Week 4: Cardboard

Sheet Mulching is a method of creating no-dig garden beds by layering compost materials to suppress weeds and grasses and improve the soil. It is especially useful when converting a relatively large grassy area, like we had, into cultivable land with little equipment or machinery.

before field

The grassy field we started with. 

Mulching is extremely important in permaculture. It insulates roots and the soil, retains moisture and nutrients, provides a habitat for life, and increases organic matter that improves soils structure and biology. Tilling and disturbing the soil does the complete opposite, leading to soil degradation and erosion over time if done too intensively. In this process we want to build the soil up instead of removing material.

Sheet Mulching is an example of the Permaculture Principle “Observe and Interact”. This is fundamental to permaculture: observing how ecosystems behave and replicating it in your own design. In this case, the layers of mulch are meant to mimic the natural litter on a forest floor. It begins with cut or flattened weeds and grasses, then a concentrated compost layer (see last week), followed by a weed barrier (the only layer not present in Nature), and finally alternating nitrogen and carbon-rich mulch layers that represent newly fallen forest litter and will decompose into compost over time. Ideally this should be done in the fall so that the layers can break down over the winter, producing a medium that is easier to plant in.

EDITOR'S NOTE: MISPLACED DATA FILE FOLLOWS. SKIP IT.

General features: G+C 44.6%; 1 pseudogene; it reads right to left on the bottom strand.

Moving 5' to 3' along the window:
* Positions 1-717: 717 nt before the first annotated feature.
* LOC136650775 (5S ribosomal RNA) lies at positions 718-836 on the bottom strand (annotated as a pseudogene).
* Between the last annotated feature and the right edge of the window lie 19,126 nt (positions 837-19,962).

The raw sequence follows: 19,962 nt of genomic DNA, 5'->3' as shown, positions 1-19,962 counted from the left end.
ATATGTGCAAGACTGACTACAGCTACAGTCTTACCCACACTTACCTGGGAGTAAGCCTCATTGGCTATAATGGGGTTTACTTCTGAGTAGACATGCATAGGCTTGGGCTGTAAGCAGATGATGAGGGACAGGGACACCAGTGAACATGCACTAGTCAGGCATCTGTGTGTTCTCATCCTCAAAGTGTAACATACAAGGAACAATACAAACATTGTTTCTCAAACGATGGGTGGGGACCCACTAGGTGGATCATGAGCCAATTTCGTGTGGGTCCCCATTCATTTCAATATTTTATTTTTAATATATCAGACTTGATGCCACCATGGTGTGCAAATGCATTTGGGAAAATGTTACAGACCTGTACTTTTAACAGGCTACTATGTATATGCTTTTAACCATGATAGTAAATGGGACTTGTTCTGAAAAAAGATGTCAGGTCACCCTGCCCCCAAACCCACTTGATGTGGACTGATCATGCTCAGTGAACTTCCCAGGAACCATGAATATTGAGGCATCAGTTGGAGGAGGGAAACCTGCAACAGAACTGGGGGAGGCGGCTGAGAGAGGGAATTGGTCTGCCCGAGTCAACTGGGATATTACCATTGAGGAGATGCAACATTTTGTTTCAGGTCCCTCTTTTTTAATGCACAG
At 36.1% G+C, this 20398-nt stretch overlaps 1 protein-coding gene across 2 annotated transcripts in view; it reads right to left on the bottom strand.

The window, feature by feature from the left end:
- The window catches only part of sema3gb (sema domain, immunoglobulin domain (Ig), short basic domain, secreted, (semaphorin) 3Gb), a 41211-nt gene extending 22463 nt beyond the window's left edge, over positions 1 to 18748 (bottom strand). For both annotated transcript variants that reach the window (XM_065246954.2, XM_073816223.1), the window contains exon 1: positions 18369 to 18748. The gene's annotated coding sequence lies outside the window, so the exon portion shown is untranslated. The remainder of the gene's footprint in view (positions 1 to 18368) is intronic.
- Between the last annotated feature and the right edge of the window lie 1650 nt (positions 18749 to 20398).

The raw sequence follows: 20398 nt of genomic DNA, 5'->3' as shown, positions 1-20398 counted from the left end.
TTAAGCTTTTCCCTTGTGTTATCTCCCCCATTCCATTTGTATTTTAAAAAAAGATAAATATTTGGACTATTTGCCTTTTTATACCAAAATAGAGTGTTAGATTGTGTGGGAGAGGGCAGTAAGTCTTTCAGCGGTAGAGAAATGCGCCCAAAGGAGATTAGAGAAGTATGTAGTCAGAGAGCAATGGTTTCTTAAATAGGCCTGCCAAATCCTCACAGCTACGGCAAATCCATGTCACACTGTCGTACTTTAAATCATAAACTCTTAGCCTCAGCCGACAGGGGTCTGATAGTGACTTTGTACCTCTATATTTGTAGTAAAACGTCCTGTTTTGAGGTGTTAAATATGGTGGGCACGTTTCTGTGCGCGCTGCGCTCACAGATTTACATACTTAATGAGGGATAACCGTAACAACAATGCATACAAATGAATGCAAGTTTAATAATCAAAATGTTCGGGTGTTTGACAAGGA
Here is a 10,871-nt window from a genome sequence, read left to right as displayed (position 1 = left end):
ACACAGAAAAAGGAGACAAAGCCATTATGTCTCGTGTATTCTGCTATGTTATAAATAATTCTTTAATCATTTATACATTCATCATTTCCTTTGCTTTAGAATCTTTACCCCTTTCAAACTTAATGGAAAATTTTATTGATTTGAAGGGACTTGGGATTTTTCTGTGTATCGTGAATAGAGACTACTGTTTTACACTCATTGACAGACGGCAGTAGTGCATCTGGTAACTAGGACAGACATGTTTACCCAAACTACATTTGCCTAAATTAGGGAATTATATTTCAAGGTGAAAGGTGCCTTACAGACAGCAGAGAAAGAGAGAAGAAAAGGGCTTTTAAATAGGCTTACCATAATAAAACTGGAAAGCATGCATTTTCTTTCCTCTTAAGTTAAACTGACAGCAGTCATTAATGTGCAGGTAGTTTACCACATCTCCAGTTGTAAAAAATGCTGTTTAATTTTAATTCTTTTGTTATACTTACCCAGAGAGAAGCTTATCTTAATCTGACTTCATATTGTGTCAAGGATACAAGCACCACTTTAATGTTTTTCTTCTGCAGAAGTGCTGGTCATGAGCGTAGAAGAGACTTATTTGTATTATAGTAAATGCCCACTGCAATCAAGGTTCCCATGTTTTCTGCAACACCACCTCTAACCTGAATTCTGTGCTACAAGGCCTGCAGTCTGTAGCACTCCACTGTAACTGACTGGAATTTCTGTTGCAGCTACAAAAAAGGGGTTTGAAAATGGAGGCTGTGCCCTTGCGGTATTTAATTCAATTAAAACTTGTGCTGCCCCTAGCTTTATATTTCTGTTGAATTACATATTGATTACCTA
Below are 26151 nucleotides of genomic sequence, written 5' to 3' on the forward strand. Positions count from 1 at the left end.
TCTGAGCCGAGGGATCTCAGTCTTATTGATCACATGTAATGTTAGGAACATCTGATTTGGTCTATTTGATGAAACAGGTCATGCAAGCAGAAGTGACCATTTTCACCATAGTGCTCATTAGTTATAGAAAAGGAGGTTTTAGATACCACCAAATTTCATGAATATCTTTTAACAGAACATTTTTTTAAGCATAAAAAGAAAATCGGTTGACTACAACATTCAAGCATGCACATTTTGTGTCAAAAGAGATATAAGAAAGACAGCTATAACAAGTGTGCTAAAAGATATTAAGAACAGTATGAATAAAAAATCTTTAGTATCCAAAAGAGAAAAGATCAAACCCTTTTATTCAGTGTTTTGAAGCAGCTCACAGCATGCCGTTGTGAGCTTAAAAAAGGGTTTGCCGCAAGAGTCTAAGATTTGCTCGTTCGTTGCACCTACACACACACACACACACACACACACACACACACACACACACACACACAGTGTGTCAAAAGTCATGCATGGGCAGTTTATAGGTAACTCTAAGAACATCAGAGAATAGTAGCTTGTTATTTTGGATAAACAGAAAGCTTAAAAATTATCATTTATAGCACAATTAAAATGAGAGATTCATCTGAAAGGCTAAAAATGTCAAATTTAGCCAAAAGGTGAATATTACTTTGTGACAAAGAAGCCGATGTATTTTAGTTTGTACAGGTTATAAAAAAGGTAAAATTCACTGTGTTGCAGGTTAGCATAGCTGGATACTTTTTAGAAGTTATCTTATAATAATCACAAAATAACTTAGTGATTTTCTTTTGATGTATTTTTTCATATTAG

This week was focused on the weed barrier: designed to prevent the germination and re-emergence of the weeds and grasses below it. We went with the typical method of using cardboard: an easily sourced material that is thick enough to block the light to the plants below, and a favourite of earthworms that will break down and till the cardboard into the soil.

We had begun collecting about a month ago, sourcing cardboard from bicycle shops (bike boxes are a perfect size), grocery stores, and the recycling bins of Macdonald Campus (Thank you to all of the centrifuge tube/wine/office chair purchasers).  Now that the compost layer was completed, we were finally able to start laying it down. With the help of wonderful volunteers Siri, Evan, and Olivia, we covered most of our planting area before exhausting our cardboard supplies. The rest will have to wait until next recycling day!

cardboard prep.jpg

Taking a break from the sun to remove staples and tape from the boxes.

We also covered the cardboard with some heavy clay topsoil donated by the Mac Farm to prevent it from flying away.

20170607_145849

Holding the cardboard down with topsoil.

Although the point of the weed barrier is to kill the plants beneath it, there were a few that we wanted to keep. The field was littered with milkweed, and important plant for monarch butterflies, that we came up with some creative ways to avoid crushing.

milkweed

Being strategic with hole placement

cardboard field.jpg

Spot the milkweed!

Sources

Elevitch, Craig and Kim Wilkinson. “Sheet Mulching”. Agroforestry. Agroforestry Net, Inc, 1998, http://www.agroforestry.org/free-publications/sheet-mulching. Accessed 9 Jun. 2017.

“No-Dig Garden Beds”. IFAS Extension. University of Florida, http://solutionsforyourlife.ufl.edu/hot_topics/sustainable_living/no_dig_garden.shtml. Accessed 9 Jun. 2017.

“Sheet Mulching-Lasagna Composting”. Extension Service Lane County. Oregon State University, Jan. 2013, http://extension.oregonstate.edu/lane/sites/default/files/documents/lc731sheetmulchmay2015_0.pdf. Accessed 9 Jun. 2017.

 

 

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